The Wet Tropics spotted pardalote (Pardalotus punctatus militaris) is found in coastal central-northern Queensland. It has features in common with both other subspecies.
Weighing around 6 grams (0.21 oz), the spotted pardalote is 8 to 10 centimetres (3.1 to 3.9 in) long. The adult male of the nominate subspecies has grey-brown upperparts with numerous paler buff spots, a black crown, wings and tail all with white spots, white eyebrows and reddish rump. The underparts are pale-buff-cinnamon, darkening to a more ochre at the breast, with a demarcated yellow throat and vent. The female is duller overall. The yellow-rumped subspecies is larger overall with a relatively smaller bill. The adult male has finer, white, spots on its back, a bright yellow rump, and a cream breast. The adult female has finer spots than the adult female of the nominate subspecies. The Wet Tropics subspecies is smaller with a relatively larger bill. The adult male has a reddish rump and pale- to cinnamon buff underparts.
Distribution and habitat
George Caley reported that it was not common around Sydney even in early settlement days. Spotted pardalote numbers appear to be declining, especially in urban areas, but the species in not considered endangered at this time.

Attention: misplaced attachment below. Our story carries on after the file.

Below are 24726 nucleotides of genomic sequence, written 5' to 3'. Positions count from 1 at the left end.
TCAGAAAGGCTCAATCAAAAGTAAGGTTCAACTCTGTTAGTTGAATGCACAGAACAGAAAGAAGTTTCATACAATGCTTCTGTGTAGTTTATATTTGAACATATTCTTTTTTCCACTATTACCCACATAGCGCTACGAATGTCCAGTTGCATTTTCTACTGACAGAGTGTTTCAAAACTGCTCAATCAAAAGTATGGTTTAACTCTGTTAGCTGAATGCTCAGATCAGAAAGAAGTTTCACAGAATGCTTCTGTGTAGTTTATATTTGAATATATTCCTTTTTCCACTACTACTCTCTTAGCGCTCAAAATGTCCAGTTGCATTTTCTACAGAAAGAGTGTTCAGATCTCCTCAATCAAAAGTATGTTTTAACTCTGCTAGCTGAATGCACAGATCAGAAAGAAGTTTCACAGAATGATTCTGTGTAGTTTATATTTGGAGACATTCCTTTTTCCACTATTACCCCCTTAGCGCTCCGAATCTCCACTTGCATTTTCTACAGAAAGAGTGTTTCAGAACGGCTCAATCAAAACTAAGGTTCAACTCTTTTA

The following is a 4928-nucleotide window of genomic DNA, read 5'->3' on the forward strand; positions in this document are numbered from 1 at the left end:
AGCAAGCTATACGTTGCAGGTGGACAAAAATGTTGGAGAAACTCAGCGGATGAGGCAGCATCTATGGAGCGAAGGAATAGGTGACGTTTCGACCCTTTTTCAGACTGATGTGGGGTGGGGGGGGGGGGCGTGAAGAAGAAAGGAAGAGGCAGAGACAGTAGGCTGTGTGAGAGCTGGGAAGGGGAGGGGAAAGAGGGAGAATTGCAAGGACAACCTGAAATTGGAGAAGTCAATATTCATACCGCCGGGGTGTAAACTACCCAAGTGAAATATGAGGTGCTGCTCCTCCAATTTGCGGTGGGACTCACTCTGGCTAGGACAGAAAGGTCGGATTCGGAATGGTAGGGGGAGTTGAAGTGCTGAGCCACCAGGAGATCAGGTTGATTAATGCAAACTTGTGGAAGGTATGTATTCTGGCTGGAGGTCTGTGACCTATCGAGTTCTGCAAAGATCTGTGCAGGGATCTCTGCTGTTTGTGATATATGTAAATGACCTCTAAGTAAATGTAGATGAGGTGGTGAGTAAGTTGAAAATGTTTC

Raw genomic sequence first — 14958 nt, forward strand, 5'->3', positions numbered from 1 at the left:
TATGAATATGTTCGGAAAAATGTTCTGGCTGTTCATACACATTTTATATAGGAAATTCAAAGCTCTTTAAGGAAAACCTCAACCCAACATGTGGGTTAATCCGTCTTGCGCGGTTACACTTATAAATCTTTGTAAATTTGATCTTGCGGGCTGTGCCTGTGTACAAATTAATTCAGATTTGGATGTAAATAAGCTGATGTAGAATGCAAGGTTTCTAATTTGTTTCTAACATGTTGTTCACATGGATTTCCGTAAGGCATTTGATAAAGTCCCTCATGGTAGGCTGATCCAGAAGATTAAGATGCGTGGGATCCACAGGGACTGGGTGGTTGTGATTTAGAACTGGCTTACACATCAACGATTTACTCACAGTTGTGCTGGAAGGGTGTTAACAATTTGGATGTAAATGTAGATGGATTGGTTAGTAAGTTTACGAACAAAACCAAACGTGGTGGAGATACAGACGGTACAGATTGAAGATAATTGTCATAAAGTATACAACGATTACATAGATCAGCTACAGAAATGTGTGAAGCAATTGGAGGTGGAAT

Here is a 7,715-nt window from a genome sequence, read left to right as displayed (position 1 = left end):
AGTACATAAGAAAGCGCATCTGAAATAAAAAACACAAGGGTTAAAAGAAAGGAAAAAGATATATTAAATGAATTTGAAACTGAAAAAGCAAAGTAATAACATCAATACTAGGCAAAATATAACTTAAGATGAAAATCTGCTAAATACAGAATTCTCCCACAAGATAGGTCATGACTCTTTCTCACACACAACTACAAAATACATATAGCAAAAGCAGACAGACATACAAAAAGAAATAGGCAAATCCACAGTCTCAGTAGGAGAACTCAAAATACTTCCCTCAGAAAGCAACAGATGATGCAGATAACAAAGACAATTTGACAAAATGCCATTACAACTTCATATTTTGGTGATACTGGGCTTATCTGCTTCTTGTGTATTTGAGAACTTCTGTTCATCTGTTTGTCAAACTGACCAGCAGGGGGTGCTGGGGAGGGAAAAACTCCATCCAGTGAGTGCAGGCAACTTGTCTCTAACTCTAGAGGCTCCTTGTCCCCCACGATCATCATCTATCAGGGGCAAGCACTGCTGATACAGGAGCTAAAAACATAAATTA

Spotted pardalotes breed between August or September to December or January—generally earlier in the year in northern parts of their range and later in southern areas. The nest is an underground horizontal oval chamber lined with shredded bark, linked by a tunnel 0.5 to 1.5 metres (1 ft 8 in to 4 ft 11 in) long to a hole in the side of a riverbank or slope in a shaded location. The chamber is generally higher than the entrance tunnel, presumably to avoid flooding. Birds have used carpet rolls and garage roll-a-doors to nest in on occasion. Pairs breed once a year, producing a clutch of 3 to 4 round shiny white eggs 16 millimetres (0.63 in) long by 13 millimetres (0.51 in) wide. The eggs are incubated for 19 days until they hatch, with nestlings spending another 21 days in the nest.
Pairs make soft, whistling wheet-wheet calls to one another throughout the day, which carry for quite a distance. One of the difficulties in locating a pardalote is that the contact call is in fact two calls: an initial call and an almost instant response, and thus can come from two different directions.
Spotted pardalote Facts for Kids. Kiddle Encyclopedia.